Technically, the bar is entitled to stay at its location through 2023, when its current lease expires. But Sports Page owner Rob Graham says Google representatives recently asked if he would end the lease early, around 2020. The company never made a formal offer for him to consider, but the interaction led Graham to ponder his weak position to negotiate with the tech company that now controls most of the neighborhood.
Since buying the property for $12 million last year, Google has not increased the rent for the Sports Page. However, the bar could be liable to cover the increased property taxes resulting from the sale, which would be about $130,000 per year, Graham said. That will be an elephant in the room for any future negotiations, he said.
He says he wants better information on the company's intentions so he and his staff can plan accordingly. Company representatives have repeatedly given him assurances they would take care of him, possibly setting him up at a new location nearby.
"I don't want to fight Godzilla — I just want someone to talk with me and tell me what I can expect for the future," he said. "The last thing I would want is to fight Google."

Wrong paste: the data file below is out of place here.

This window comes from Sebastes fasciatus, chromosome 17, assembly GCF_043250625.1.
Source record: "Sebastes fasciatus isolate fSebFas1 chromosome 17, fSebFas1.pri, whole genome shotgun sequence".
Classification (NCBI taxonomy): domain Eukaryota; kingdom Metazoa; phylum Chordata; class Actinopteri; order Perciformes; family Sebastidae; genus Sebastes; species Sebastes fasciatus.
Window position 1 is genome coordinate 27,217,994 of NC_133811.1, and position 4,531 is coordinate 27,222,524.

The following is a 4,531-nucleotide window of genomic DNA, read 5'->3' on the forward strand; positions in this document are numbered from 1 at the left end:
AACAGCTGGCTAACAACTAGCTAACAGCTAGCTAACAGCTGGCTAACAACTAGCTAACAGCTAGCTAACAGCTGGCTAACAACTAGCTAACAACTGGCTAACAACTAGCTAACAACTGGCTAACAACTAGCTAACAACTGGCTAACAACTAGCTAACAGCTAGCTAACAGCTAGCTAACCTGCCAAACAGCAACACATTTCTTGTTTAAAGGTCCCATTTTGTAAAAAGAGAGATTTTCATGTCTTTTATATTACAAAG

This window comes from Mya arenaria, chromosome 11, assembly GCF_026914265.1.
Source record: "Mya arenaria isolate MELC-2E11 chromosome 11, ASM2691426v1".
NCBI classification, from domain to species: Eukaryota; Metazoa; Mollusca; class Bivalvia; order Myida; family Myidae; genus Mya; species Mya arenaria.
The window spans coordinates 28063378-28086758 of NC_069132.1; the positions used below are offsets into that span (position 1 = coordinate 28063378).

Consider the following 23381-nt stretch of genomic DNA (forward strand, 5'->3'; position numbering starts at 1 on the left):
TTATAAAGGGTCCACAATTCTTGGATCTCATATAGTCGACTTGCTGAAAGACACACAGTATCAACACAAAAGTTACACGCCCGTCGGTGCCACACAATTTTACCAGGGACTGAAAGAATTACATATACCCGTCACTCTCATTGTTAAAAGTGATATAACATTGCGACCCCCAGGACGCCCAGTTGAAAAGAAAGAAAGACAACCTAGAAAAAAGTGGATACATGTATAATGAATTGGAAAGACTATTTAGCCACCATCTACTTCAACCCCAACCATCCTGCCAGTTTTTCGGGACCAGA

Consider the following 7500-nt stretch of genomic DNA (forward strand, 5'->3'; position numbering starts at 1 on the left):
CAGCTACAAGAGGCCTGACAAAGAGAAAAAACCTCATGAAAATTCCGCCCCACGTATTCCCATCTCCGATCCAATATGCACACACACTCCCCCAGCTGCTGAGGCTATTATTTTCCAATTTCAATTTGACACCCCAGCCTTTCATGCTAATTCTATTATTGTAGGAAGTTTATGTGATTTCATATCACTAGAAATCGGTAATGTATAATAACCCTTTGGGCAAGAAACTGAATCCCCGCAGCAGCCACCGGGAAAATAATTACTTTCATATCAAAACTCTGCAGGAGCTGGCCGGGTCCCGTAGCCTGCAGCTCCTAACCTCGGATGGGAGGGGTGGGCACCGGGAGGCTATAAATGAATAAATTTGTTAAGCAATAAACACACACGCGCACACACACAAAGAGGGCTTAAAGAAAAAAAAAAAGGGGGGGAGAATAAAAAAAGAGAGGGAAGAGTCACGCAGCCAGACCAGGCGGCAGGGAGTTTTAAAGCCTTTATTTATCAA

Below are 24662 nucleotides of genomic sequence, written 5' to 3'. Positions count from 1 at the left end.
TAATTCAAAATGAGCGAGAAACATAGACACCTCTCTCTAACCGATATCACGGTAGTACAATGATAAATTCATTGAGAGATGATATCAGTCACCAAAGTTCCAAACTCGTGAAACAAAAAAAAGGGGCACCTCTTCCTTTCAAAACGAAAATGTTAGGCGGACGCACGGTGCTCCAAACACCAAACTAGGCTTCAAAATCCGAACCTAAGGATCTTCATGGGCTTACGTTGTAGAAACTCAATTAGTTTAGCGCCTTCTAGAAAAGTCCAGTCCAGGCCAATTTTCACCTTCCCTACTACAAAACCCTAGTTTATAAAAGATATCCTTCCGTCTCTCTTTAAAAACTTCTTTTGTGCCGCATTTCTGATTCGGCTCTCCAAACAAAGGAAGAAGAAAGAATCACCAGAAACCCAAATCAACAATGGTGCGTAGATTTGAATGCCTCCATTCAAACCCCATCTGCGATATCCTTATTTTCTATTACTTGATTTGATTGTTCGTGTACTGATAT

Google officials did not immediately respond to the Voice's requests for comment.
Graham described his recent interactions with Google at length in a new podcast by The Intersection, a hyperlocal journalism project by David Boyer focused on North Bayshore. Graham later confirmed the details in an interview with the Voice.
Through its meteoric rise and dramatic expansion, Google has a history of creating problems for many of its small-business neighbors in Mountain View's North Bayshore. Nearby cafe and restaurant owners have long complained that the company undermined their business by giving its workforce free meals in private cafeterias. The company's insatiable demand for new office space has resulted in older industrial shops and tradesmen being pushed out of the area. The rapid development planned for the area has also raised a host of concerns for residents at the nearby Santiago Villa mobile home park.
The Sports Page has fared better amid the tech company's expansion. Graham says about half his daily customers work at Google, and the company regularly rents out the bar to host employee events and parties.
If the writing is on the wall and he will be forced to relocate, Graham said he hopes he'll be provided a new space. He would like options for a comparable space across the road from his current location.
"I'm a total realist. If they're going to spend $1 billion on their Googleplex then the last thing they want is a 1920s building at the entrance to it," Graham said. "I just want someone to talk with me so I know what I'll have in the future."
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